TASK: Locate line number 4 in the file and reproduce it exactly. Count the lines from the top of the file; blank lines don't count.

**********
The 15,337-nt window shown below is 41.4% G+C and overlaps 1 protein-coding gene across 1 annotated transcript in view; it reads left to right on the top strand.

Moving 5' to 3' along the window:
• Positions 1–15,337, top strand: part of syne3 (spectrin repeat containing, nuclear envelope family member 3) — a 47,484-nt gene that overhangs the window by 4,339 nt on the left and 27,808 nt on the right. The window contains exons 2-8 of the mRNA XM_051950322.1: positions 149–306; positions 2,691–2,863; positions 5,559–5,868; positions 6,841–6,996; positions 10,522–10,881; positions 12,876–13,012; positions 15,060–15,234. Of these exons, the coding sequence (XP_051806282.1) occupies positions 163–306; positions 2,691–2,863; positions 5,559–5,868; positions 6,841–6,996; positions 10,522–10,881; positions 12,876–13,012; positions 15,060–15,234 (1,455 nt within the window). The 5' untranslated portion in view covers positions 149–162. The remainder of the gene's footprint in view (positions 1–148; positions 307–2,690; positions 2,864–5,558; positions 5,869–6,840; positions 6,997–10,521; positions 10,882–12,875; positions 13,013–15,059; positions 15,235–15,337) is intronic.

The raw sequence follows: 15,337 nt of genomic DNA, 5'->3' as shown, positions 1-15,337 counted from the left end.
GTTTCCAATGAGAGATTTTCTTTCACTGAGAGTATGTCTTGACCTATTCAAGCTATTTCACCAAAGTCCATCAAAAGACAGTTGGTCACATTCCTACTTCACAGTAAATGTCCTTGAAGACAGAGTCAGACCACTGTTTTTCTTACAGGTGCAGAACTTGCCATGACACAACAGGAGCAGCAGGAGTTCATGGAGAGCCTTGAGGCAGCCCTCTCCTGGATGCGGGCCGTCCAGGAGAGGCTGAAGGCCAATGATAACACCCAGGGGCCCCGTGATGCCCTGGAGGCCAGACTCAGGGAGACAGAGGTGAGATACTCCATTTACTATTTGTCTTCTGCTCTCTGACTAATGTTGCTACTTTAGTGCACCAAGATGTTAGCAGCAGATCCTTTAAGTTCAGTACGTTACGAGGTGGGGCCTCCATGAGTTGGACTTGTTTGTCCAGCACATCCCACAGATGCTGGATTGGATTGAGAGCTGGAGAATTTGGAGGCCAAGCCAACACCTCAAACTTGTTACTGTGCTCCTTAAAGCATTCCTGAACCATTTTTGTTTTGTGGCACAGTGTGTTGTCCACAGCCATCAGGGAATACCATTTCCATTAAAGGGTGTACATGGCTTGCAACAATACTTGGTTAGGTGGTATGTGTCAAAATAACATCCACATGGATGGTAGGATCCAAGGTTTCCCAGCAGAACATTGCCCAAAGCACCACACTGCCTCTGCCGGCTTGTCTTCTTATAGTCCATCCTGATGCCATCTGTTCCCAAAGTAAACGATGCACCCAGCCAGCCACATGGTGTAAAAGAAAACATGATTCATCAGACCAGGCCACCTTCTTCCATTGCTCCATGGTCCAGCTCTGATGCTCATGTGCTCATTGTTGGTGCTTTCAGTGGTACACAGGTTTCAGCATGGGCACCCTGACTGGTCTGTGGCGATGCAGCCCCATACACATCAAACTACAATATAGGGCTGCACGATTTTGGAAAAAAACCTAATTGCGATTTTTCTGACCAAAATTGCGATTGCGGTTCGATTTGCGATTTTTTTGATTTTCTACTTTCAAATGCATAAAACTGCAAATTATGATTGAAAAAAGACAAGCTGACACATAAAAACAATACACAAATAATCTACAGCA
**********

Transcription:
The raw sequence follows: 15,337 nt of genomic DNA, 5'->3' as shown, positions 1-15,337 counted from the left end.